Monthly Archives: March 2011

Bonderman, Stephens Invest in EBay Merchant-Lender Kabbage – Bloomberg

Merchant-lending startup Kabbage Inc., which advances as much as $12,000 to EBay Inc. sellers to buy inventory, raised $6.7 million in venture funding from investors including TPG Capital’s David Bonderman and Warren Stephens of Stephens Inc.

The round of capital, led by BlueRun Ventures with money from United Parcel Service Inc., will be used to expand Atlanta- based Kabbage into marketplaces such as Inc. and Inc., develop software and hire more people, founder and Chief Executive Officer Rob Frohwein said.

Kabbage, which takes its name from a slang expression for money, targets sellers with annual sales of $15,000 to $3 million who are overlooked or rejected by traditional lenders because of their credit scores or lack of collateral.

Stephens, the CEO and owner of Little Rock, Arkansas-based Stephens Inc., said he invested because retailers and merchants need more access to capital.

Kabbage “doesn’t have to dominate a big segment of the market to make the company really successful,” Stephens said in a telephone interview. “It’s very targeted and there’s tons of people in it and if they get just a meaningful share of the market, the company will do very well.”

Stephens was connected to Kabbage through co-founder and Chairman Marc Gorlin, whom he’s known for several years. Stephens also was an investor in a previous company Gorlin co- founded called VerticalOne.

Bonderman, the billionaire who runs Fort Worth, Texas-based TPG Capital, has known Gorlin for years through family connections and past business deals, Gorlin said. Kabbage approached him about a possible investment and he agreed, Gorlin said.

via Bonderman, Stephens Invest in EBay Merchant-Lender Kabbage – Bloomberg.


Inside Philanthropy: Philanthropy boosts marketplace of ideas

In the shadows of the battered U.S. auto industry, United Way for Southeastern Michigan is getting $27.1 million from General Motors to help five area high schools boost their graduation rates and help rebuild the region’s skilled workforce.

In North Carolina’s self-wounded banking capital, a group of seven foundations has pledged a total of $40.5 million for a $55 million effort to improve the lowest-performing schools in Charlotte and Mecklenburg County.

In North Carolina’s politically- and demographically-torn capital, the Greater Raleigh Chamber of Commerce and the Wake Education Partnership have released a consultant’s student-assignment plan for the Wake County schools that aims to balance students’ choice in attending schools near their homes with the need to maintain diversity in the schools.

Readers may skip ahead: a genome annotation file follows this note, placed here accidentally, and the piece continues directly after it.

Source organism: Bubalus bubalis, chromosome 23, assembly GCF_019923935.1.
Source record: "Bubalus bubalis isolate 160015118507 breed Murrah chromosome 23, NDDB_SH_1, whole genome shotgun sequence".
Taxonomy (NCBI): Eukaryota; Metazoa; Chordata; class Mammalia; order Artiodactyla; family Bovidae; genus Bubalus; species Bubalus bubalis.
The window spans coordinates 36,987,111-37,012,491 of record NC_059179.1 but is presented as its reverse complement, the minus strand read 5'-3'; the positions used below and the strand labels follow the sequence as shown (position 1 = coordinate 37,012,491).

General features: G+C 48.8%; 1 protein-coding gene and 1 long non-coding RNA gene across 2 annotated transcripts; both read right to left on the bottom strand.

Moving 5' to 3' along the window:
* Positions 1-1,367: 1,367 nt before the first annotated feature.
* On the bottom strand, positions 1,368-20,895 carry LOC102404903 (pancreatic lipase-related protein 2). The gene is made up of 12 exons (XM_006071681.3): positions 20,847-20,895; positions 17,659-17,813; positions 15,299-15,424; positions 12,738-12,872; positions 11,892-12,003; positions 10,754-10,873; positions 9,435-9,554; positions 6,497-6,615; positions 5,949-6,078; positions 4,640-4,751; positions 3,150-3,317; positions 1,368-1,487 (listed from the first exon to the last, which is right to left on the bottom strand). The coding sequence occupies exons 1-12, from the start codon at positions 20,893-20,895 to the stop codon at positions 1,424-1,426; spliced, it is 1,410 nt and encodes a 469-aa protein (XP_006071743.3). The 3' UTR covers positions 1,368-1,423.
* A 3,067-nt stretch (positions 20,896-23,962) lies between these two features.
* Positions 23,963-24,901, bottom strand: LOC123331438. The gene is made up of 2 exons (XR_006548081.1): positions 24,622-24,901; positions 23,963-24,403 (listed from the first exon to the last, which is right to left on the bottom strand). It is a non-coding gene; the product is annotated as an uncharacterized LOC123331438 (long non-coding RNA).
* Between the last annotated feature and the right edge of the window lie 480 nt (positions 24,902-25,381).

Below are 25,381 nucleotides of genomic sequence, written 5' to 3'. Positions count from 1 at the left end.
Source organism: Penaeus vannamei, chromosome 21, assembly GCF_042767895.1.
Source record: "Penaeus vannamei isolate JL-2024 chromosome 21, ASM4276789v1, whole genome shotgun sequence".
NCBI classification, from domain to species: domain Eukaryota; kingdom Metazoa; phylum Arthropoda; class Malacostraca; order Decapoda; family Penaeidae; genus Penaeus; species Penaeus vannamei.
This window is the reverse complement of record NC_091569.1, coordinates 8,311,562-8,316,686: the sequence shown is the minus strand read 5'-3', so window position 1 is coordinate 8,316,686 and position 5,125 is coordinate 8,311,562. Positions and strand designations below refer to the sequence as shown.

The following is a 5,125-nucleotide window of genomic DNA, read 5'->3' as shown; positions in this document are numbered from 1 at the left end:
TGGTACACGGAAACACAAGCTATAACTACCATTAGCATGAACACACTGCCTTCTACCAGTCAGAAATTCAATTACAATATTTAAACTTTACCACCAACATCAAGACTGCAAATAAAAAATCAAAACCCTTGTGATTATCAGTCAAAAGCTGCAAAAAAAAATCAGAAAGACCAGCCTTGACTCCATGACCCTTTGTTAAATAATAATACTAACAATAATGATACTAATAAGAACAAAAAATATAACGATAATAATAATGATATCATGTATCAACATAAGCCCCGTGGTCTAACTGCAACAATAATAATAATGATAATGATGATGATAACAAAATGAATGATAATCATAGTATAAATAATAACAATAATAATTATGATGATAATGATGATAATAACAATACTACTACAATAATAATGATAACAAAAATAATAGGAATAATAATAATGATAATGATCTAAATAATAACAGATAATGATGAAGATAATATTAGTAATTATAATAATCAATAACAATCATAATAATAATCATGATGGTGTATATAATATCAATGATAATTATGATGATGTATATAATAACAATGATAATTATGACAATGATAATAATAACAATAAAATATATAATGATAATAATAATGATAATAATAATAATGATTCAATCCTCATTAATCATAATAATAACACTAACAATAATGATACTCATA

And in five or six of North Carolina’s poorest counties, the Winston-Salem-based Kate B. Reynolds Charitable Trust for the first time will focus half the $18 million to $19 million in health funds it has to invest throughout the entire state each year, with the goal of strengthening the work of a broad range of local organizations that can help improve health in those mainly rural counties.

All those efforts are rooted in an abiding belief in the very idea of community, the idea that we sink or swim together and that fixing problems requires a broad range of voices, resources and players working for a shared goal.

Trying to spur change in those communities is the philanthropic sector – United Way and a major corporation in Detroit, charitable foundations in Charlotte, business leaders and a local education fund in Raleigh, and a charitable foundation in some of North Carolina’s poorest counties.

The goal of those and a growing number of other philanthropic investors throughout the U.S. is to serve as a catalyst, trying to spur change and make a difference by working in partnership with government, business and nonprofits to address needs that affect the entire community.

via Inside Philanthropy: Philanthropy boosts marketplace of ideas.

The Benefits of Involving Your Children in Philanthropy and Volunteering

Many problems parents struggle with can be improved, if not solved, by involving them in charitable and volunteer activities, according to Richard Morris and Jayne Pearl, co-authors of Kids, Wealth, and Consequences: Ensuring a Responsible Financial Future for the Next Generation (Bloomberg, a Wiley imprint, 2010).

aMany parents worry that their children are spoiled and entitled; others worry their children feel guilty about living a comfortable lifestyle when so many other people are suffering,a say Morris and Pearl. aSome families have a hard time giving as much to charitable causes than they have in the past. Another common problem is that lots of parents feel they donat know enough to teach their kids all they need to know about money, or they are uncomfortable talking about it at all.a

The authors point out that each of these concerns can be addressed by involving children in giving decisions and helping out at community and other charitable causes. For instance, they explain, aParents can inspire their kids to become philanthropic by inviting them to participate in identifying and researching causes the family can support

via The Benefits of Involving Your Children in Philanthropy and Volunteering.